The U.S. Food and Drug Administration has received more than 5,000 adverse event reports about Essure since 2002. In 2016, Madris Tomes of Device Events found more than 10,000 adverse events in the FDA’s databases, including more than 300 fetal deaths. Many of these reports came after Bayer bought the rights to the device from Conceptus — its original manufacturer.
These Essure adverse events led hundreds of women to file lawsuits against Bayer.
More than half a million American women use Essure to prevent pregnancy and may possibly be at risk of suffering complications. The system consists of two primarily metal coils that doctors implant in each fallopian tube. Scar tissue develops in the tube and prevents fertilization.
Bayer touts the device as a noninvasive form of permanent birth control that is nearly 100 percent effective and has a quick recovery time.
But thousands of women claim the device ruined their lives and caused them permanent injuries including autoimmune diseases, perforated organs and severe pelvic pain. Through social media, these women, who call themselves “E-sisters,” share their negative experiences with the device and information about lawsuits.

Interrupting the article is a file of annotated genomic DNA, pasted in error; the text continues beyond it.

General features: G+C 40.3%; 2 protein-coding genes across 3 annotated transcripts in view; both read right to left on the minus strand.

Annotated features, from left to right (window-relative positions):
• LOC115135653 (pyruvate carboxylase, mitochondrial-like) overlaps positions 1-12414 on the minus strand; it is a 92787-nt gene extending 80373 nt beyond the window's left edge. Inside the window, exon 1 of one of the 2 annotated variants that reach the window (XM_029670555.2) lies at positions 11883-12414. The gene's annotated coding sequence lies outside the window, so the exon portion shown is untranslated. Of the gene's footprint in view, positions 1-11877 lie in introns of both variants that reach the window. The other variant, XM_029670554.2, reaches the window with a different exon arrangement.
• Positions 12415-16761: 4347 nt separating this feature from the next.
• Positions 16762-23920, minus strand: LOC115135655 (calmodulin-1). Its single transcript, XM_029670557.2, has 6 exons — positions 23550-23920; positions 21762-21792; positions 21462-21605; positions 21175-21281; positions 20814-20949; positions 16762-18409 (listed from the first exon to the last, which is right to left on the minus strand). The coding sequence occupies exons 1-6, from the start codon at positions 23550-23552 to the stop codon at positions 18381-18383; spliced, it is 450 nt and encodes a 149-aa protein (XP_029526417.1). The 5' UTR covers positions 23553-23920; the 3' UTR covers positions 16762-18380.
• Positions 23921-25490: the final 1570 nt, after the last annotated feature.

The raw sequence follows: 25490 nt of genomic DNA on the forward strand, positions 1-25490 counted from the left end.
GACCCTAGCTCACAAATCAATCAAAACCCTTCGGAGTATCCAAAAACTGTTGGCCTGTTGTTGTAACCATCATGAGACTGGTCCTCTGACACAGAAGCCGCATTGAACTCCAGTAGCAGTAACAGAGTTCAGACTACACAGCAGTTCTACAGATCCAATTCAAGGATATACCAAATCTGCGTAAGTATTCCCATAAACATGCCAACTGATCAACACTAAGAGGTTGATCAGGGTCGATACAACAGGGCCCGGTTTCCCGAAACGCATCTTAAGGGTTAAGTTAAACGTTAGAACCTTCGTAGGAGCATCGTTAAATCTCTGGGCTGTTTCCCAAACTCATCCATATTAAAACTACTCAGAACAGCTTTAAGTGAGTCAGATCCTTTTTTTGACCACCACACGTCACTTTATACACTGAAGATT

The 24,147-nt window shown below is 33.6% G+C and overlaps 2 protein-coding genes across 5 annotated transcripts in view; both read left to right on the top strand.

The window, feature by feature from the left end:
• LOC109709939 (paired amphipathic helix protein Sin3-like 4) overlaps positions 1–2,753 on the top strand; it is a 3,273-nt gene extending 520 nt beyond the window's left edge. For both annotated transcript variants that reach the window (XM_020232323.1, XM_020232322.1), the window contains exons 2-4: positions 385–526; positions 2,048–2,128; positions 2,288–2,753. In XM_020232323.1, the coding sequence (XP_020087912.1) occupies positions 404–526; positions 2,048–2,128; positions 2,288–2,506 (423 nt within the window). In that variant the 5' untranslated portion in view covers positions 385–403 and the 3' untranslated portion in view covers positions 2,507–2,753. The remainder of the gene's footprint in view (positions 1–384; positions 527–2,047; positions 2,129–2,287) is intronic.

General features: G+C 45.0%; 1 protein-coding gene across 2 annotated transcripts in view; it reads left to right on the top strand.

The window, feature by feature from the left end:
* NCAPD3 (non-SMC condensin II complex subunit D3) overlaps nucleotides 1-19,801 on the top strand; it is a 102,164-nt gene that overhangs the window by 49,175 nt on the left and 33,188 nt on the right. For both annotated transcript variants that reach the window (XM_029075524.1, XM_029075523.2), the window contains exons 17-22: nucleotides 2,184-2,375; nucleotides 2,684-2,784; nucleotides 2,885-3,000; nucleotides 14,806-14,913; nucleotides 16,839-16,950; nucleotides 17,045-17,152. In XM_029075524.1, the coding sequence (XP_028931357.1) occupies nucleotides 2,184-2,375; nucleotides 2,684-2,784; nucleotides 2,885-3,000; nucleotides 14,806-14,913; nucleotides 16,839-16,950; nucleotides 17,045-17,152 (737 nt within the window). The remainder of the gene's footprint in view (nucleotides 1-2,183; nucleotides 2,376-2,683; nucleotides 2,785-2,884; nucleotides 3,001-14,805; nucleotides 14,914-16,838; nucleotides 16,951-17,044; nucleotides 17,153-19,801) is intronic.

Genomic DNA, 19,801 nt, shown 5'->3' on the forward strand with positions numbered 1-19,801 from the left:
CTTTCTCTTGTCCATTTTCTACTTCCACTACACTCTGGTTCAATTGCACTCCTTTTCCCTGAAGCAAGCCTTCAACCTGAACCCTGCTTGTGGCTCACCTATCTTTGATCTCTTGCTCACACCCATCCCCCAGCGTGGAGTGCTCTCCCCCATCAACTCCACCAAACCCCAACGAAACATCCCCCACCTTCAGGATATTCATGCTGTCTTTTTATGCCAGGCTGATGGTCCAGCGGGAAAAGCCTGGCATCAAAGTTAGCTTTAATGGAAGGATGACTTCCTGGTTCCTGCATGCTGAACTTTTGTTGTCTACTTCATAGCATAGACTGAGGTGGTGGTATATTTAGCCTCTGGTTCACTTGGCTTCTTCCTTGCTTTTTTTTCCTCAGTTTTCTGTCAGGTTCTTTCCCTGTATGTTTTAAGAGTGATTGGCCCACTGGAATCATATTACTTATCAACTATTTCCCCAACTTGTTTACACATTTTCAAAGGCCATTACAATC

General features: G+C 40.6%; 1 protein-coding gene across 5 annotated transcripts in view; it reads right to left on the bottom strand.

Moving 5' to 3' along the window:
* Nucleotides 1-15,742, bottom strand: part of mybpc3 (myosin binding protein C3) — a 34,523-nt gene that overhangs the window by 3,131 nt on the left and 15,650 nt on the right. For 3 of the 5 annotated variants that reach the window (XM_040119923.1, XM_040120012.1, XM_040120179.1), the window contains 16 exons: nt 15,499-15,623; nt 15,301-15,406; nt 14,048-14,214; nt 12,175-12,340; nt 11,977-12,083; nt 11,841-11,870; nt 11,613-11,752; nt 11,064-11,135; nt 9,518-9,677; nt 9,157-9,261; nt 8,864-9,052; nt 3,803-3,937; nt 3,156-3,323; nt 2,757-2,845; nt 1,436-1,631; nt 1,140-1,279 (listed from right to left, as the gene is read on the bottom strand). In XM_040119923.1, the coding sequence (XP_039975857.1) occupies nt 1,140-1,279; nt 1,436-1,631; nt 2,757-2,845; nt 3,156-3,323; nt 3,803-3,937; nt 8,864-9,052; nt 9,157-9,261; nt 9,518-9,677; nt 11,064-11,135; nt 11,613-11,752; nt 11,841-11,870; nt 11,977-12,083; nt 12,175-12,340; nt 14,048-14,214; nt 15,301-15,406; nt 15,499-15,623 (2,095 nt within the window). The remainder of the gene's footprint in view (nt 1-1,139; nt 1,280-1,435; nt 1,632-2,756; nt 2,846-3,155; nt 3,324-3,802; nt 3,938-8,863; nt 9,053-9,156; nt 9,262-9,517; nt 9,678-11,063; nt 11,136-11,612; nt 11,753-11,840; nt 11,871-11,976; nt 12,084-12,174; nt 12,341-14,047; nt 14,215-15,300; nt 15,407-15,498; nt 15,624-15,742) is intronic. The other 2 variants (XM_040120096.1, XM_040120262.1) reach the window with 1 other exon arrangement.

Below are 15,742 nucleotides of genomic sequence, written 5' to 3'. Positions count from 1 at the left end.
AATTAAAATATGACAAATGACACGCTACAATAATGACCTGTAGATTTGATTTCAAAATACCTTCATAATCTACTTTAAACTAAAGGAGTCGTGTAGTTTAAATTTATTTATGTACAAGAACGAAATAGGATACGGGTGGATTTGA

In 2017, Bayer reported it lost about $413 million in revenue in 2016 because of Essure lawsuits. So far, Bayer faces about 3,700 lawsuits, according to the annual report.
Why Women File Essure Lawsuits
Victims of Essure claim Bayer failed to warn them and the company is guilty of negligence. Many women say their health problems were ignored, and they felt discriminated against by doctors and the FDA. For women injured by the device, turning to the legal system may be the only way to receive compensation for medical bills and lost quality of life.
Many people file lawsuits because they want to prevent this product from harming others. One of those women is Kim Myers.
Myers told BBC News that she was pressured by her doctor to get the device. After the procedure, she suffered severe pelvic pain for three years before getting a hysterectomy to remove the metal coils. The pain put stress on her marriage and stopped her from doing many things she enjoyed, like riding horses.